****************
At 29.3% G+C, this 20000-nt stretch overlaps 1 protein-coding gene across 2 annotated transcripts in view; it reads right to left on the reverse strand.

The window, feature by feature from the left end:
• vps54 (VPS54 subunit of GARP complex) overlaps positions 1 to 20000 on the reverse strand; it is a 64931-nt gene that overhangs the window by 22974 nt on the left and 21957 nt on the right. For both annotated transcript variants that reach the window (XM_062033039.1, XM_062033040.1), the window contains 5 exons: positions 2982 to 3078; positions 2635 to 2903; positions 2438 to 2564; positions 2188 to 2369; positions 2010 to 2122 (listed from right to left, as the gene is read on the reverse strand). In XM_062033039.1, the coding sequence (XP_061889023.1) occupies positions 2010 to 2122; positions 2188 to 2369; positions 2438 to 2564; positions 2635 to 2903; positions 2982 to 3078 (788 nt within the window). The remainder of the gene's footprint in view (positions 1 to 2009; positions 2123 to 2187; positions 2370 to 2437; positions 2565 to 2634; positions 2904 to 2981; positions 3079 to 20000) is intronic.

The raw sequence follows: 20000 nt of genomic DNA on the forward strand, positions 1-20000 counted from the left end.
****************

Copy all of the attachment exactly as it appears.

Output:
At 29.3% G+C, this 20000-nt stretch overlaps 1 protein-coding gene across 2 annotated transcripts in view; it reads right to left on the reverse strand.

The window, feature by feature from the left end:
• vps54 (VPS54 subunit of GARP complex) overlaps positions 1 to 20000 on the reverse strand; it is a 64931-nt gene that overhangs the window by 22974 nt on the left and 21957 nt on the right. For both annotated transcript variants that reach the window (XM_062033039.1, XM_062033040.1), the window contains 5 exons: positions 2982 to 3078; positions 2635 to 2903; positions 2438 to 2564; positions 2188 to 2369; positions 2010 to 2122 (listed from right to left, as the gene is read on the reverse strand). In XM_062033039.1, the coding sequence (XP_061889023.1) occupies positions 2010 to 2122; positions 2188 to 2369; positions 2438 to 2564; positions 2635 to 2903; positions 2982 to 3078 (788 nt within the window). The remainder of the gene's footprint in view (positions 1 to 2009; positions 2123 to 2187; positions 2370 to 2437; positions 2565 to 2634; positions 2904 to 2981; positions 3079 to 20000) is intronic.

The raw sequence follows: 20000 nt of genomic DNA on the forward strand, positions 1-20000 counted from the left end.